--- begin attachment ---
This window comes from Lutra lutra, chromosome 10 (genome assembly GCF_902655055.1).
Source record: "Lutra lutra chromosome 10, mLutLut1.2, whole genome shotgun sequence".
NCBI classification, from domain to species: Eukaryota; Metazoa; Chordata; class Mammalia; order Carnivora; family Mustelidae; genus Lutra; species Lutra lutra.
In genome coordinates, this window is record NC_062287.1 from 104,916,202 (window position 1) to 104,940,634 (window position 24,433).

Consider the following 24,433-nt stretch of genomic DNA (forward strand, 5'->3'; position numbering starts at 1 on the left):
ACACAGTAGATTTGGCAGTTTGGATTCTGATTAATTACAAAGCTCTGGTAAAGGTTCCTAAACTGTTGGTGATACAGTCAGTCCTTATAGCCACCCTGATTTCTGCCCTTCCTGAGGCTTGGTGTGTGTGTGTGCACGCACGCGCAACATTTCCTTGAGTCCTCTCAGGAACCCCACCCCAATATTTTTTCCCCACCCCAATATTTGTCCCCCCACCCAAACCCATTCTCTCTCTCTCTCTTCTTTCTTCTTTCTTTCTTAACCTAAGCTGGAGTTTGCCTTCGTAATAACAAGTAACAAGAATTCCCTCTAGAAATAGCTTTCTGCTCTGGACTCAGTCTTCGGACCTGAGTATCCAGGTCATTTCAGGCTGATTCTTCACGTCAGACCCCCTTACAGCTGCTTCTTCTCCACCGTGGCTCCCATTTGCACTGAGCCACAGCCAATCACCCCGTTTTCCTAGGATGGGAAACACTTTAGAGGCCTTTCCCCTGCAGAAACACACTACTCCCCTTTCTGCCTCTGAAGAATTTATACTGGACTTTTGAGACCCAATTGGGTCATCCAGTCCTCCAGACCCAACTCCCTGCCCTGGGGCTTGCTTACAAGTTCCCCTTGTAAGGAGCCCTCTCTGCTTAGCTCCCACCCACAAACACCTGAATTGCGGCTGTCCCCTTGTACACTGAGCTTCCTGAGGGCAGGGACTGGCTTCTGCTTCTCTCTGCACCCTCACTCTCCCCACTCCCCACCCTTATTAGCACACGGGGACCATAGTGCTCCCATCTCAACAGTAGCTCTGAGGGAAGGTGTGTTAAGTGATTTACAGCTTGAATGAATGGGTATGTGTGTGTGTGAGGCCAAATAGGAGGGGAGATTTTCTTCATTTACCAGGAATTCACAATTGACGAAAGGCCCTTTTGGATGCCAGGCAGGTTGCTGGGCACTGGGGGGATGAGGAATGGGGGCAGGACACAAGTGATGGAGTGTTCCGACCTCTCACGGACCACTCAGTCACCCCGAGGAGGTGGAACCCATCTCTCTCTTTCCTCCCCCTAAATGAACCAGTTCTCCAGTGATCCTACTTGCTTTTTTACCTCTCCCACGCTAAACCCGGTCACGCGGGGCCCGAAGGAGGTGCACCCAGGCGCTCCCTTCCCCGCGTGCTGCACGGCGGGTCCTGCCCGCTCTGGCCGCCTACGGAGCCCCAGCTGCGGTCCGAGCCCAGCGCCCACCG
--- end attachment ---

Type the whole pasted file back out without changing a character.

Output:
This window comes from Lutra lutra, chromosome 10 (genome assembly GCF_902655055.1).
Source record: "Lutra lutra chromosome 10, mLutLut1.2, whole genome shotgun sequence".
NCBI classification, from domain to species: Eukaryota; Metazoa; Chordata; class Mammalia; order Carnivora; family Mustelidae; genus Lutra; species Lutra lutra.
In genome coordinates, this window is record NC_062287.1 from 104,916,202 (window position 1) to 104,940,634 (window position 24,433).

Consider the following 24,433-nt stretch of genomic DNA (forward strand, 5'->3'; position numbering starts at 1 on the left):
ACACAGTAGATTTGGCAGTTTGGATTCTGATTAATTACAAAGCTCTGGTAAAGGTTCCTAAACTGTTGGTGATACAGTCAGTCCTTATAGCCACCCTGATTTCTGCCCTTCCTGAGGCTTGGTGTGTGTGTGTGCACGCACGCGCAACATTTCCTTGAGTCCTCTCAGGAACCCCACCCCAATATTTTTTCCCCACCCCAATATTTGTCCCCCCACCCAAACCCATTCTCTCTCTCTCTCTTCTTTCTTCTTTCTTTCTTAACCTAAGCTGGAGTTTGCCTTCGTAATAACAAGTAACAAGAATTCCCTCTAGAAATAGCTTTCTGCTCTGGACTCAGTCTTCGGACCTGAGTATCCAGGTCATTTCAGGCTGATTCTTCACGTCAGACCCCCTTACAGCTGCTTCTTCTCCACCGTGGCTCCCATTTGCACTGAGCCACAGCCAATCACCCCGTTTTCCTAGGATGGGAAACACTTTAGAGGCCTTTCCCCTGCAGAAACACACTACTCCCCTTTCTGCCTCTGAAGAATTTATACTGGACTTTTGAGACCCAATTGGGTCATCCAGTCCTCCAGACCCAACTCCCTGCCCTGGGGCTTGCTTACAAGTTCCCCTTGTAAGGAGCCCTCTCTGCTTAGCTCCCACCCACAAACACCTGAATTGCGGCTGTCCCCTTGTACACTGAGCTTCCTGAGGGCAGGGACTGGCTTCTGCTTCTCTCTGCACCCTCACTCTCCCCACTCCCCACCCTTATTAGCACACGGGGACCATAGTGCTCCCATCTCAACAGTAGCTCTGAGGGAAGGTGTGTTAAGTGATTTACAGCTTGAATGAATGGGTATGTGTGTGTGTGAGGCCAAATAGGAGGGGAGATTTTCTTCATTTACCAGGAATTCACAATTGACGAAAGGCCCTTTTGGATGCCAGGCAGGTTGCTGGGCACTGGGGGGATGAGGAATGGGGGCAGGACACAAGTGATGGAGTGTTCCGACCTCTCACGGACCACTCAGTCACCCCGAGGAGGTGGAACCCATCTCTCTCTTTCCTCCCCCTAAATGAACCAGTTCTCCAGTGATCCTACTTGCTTTTTTACCTCTCCCACGCTAAACCCGGTCACGCGGGGCCCGAAGGAGGTGCACCCAGGCGCTCCCTTCCCCGCGTGCTGCACGGCGGGTCCTGCCCGCTCTGGCCGCCTACGGAGCCCCAGCTGCGGTCCGAGCCCAGCGCCCACCG